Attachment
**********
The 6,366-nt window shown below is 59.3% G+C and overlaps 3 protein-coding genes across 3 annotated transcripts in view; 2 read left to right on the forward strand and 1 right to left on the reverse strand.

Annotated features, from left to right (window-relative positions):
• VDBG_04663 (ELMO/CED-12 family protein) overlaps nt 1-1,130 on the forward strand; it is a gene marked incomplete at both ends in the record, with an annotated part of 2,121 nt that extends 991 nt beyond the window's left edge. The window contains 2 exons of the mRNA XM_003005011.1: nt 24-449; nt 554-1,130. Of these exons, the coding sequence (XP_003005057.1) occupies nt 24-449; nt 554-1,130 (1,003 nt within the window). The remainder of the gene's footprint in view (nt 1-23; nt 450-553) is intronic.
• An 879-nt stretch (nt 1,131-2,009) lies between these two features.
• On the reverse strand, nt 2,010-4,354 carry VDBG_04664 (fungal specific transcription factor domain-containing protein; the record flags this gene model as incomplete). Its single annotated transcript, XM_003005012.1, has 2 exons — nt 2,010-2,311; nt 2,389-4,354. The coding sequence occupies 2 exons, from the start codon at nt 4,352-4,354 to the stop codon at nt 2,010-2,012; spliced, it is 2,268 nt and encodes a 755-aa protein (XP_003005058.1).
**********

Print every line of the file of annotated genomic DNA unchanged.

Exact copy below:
The 6,366-nt window shown below is 59.3% G+C and overlaps 3 protein-coding genes across 3 annotated transcripts in view; 2 read left to right on the forward strand and 1 right to left on the reverse strand.

Annotated features, from left to right (window-relative positions):
• VDBG_04663 (ELMO/CED-12 family protein) overlaps nt 1-1,130 on the forward strand; it is a gene marked incomplete at both ends in the record, with an annotated part of 2,121 nt that extends 991 nt beyond the window's left edge. The window contains 2 exons of the mRNA XM_003005011.1: nt 24-449; nt 554-1,130. Of these exons, the coding sequence (XP_003005057.1) occupies nt 24-449; nt 554-1,130 (1,003 nt within the window). The remainder of the gene's footprint in view (nt 1-23; nt 450-553) is intronic.
• An 879-nt stretch (nt 1,131-2,009) lies between these two features.
• On the reverse strand, nt 2,010-4,354 carry VDBG_04664 (fungal specific transcription factor domain-containing protein; the record flags this gene model as incomplete). Its single annotated transcript, XM_003005012.1, has 2 exons — nt 2,010-2,311; nt 2,389-4,354. The coding sequence occupies 2 exons, from the start codon at nt 4,352-4,354 to the stop codon at nt 2,010-2,012; spliced, it is 2,268 nt and encodes a 755-aa protein (XP_003005058.1).